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Half Of Business Schools Say Low GMAT Score 'Kills Applications'

Half of the world’s top business schools say that a low GMAT score is “the biggest application killer”, while the majority do not consider the Integrated Reasoning section as important.

Half of the world’s top business schools say that a low GMAT score is “the biggest application killer”, according to a new survey, highlighting the importance of the business school entrance exam that is required for most leading MBA programs.

A survey of admissions directors at 200 business schools in the United States by Kaplan Test Prep, the educational and career services firm, also found that 60% of respondents do not consider the GMAT’s Integrated Reasoning (IR) section of vital importance.

While business schools have been adapting their application processes to focus less on essays and more on “potential” and “fit” within their programs’ culture, it is clear that the GMAT still rules the roost when it comes to MBA admissions.

Fifty percent of schools surveyed said that a poor GMAT score kills applications. Test-takers are under increasing pressure to secure high scores to get into the best programs, and many have sought the services of professional admissions consultants and test experts.

The IR section was introduced in 2012 to assess whether a candidate can evaluate, synthesize and extract information from large volumes of data. GMAC, administrators of the exam, argues that these skills are essential for today’s MBA programs.

Test-takers receive a separate score for the IR section than from the GMAT’s other sections – Quantitative, Verbal and Analytical Writing Assessment.

However, Kaplan’s survey found that the majority of schools say an applicant’s score in the IR section not “an important part of their evaluation” of a candidate’s overall GMAT score.

Brian Carlidge, an executive director at Kaplan Test Prep, said that many schools may be trying to gather additional performance data before fully incorporating the new IR section into their admissions processes.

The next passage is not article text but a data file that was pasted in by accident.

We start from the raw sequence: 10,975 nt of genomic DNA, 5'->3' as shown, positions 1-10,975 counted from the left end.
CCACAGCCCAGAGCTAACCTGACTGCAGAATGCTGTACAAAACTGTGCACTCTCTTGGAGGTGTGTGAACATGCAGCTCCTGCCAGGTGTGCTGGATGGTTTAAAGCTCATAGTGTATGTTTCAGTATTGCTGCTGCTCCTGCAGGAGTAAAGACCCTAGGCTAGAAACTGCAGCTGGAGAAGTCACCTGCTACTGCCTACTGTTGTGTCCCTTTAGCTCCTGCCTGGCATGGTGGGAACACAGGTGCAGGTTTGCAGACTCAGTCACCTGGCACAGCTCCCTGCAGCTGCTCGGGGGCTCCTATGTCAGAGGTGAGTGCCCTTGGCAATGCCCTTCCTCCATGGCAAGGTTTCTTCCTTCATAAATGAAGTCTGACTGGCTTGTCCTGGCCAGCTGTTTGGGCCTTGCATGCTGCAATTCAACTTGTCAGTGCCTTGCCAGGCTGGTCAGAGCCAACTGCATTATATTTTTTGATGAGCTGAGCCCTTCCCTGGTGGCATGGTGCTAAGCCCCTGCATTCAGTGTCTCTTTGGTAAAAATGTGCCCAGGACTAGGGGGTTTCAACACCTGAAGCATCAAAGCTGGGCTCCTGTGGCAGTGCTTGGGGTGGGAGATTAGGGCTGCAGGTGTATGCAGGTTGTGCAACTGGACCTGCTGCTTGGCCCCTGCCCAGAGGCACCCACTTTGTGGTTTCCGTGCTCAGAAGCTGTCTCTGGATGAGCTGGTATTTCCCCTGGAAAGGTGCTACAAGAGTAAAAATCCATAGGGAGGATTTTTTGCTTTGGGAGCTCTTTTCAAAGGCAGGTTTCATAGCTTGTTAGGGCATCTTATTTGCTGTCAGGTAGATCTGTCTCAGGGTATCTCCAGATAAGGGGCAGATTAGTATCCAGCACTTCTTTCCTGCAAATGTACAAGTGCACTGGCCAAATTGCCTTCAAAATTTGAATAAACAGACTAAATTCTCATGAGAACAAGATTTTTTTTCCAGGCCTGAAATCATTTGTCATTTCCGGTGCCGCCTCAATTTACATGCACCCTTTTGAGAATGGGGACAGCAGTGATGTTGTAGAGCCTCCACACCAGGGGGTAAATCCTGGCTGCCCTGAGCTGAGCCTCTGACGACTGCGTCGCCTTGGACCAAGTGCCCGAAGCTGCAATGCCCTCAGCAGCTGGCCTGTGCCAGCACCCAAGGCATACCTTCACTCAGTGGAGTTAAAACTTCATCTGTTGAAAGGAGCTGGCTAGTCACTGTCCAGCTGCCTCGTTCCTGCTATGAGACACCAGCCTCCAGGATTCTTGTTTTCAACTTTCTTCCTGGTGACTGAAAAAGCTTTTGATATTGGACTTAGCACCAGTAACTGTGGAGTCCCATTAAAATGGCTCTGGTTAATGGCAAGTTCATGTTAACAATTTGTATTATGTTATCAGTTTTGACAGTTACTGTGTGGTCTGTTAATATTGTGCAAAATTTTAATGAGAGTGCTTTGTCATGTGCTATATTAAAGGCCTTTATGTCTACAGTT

But he added that doing well on IR section can set candidates apart from other applicants.

“Kaplan strongly advises MBA applicants not to discount the importance of preparing for and doing well on the Integrated Reasoning section,” said Brian.

“As more and more applicants submit scores from the current GMAT over the next couple of years, business schools may decide that Integrated Reasoning performance should play a more critical role.”

GMAC has been revamping the GMAT for the past few years. Candidates have had to adapt to the IR section as well as new rules announced in June that allow students to preview their unofficial scores before deciding whether to report or cancel them.

Admissions consultants say the preview feature is likely to lead to an increase in cancelled GMAT tests, and could harm prospective MBA applicants’ chances of being admitted to business school.

Some business school applicants have ditched the GMAT altogether and opted for the GRE instead, a similar entrance exam that is being accepted by more business schools.

Admissions consultants report that there is an increase in MBA applicants seeking help with preparation for the GRE, although some argue that the GRE will never replace the GMAT because it is not business-school specific – they say it is designed for academics in general.

For the 2014 Kaplan survey, admissions officers from 204 business schools from across the United States – including 11 of the top 30 MBA programs, as ranked by U.S. News & World  – were polled by telephone between August and September 2014.

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